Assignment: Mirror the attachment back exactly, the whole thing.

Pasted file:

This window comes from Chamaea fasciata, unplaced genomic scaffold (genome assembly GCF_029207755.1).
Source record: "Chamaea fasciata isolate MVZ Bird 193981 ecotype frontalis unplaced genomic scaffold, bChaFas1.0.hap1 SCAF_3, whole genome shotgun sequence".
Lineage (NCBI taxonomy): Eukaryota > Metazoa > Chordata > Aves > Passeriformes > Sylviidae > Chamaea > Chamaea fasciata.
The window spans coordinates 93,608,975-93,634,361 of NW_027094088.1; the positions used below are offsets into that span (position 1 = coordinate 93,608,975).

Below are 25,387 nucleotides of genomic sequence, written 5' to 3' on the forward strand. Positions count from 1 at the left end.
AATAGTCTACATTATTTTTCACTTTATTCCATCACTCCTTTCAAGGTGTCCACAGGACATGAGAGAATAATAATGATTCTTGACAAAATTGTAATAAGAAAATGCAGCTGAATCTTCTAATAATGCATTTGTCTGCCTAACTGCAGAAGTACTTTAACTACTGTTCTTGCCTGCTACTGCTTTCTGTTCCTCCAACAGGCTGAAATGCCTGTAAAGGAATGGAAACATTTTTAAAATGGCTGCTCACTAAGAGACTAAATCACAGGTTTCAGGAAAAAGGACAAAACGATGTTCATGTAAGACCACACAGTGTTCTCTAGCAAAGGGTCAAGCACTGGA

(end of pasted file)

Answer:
This window comes from Chamaea fasciata, unplaced genomic scaffold (genome assembly GCF_029207755.1).
Source record: "Chamaea fasciata isolate MVZ Bird 193981 ecotype frontalis unplaced genomic scaffold, bChaFas1.0.hap1 SCAF_3, whole genome shotgun sequence".
Lineage (NCBI taxonomy): Eukaryota > Metazoa > Chordata > Aves > Passeriformes > Sylviidae > Chamaea > Chamaea fasciata.
The window spans coordinates 93,608,975-93,634,361 of NW_027094088.1; the positions used below are offsets into that span (position 1 = coordinate 93,608,975).

Below are 25,387 nucleotides of genomic sequence, written 5' to 3' on the forward strand. Positions count from 1 at the left end.
AATAGTCTACATTATTTTTCACTTTATTCCATCACTCCTTTCAAGGTGTCCACAGGACATGAGAGAATAATAATGATTCTTGACAAAATTGTAATAAGAAAATGCAGCTGAATCTTCTAATAATGCATTTGTCTGCCTAACTGCAGAAGTACTTTAACTACTGTTCTTGCCTGCTACTGCTTTCTGTTCCTCCAACAGGCTGAAATGCCTGTAAAGGAATGGAAACATTTTTAAAATGGCTGCTCACTAAGAGACTAAATCACAGGTTTCAGGAAAAAGGACAAAACGATGTTCATGTAAGACCACACAGTGTTCTCTAGCAAAGGGTCAAGCACTGGA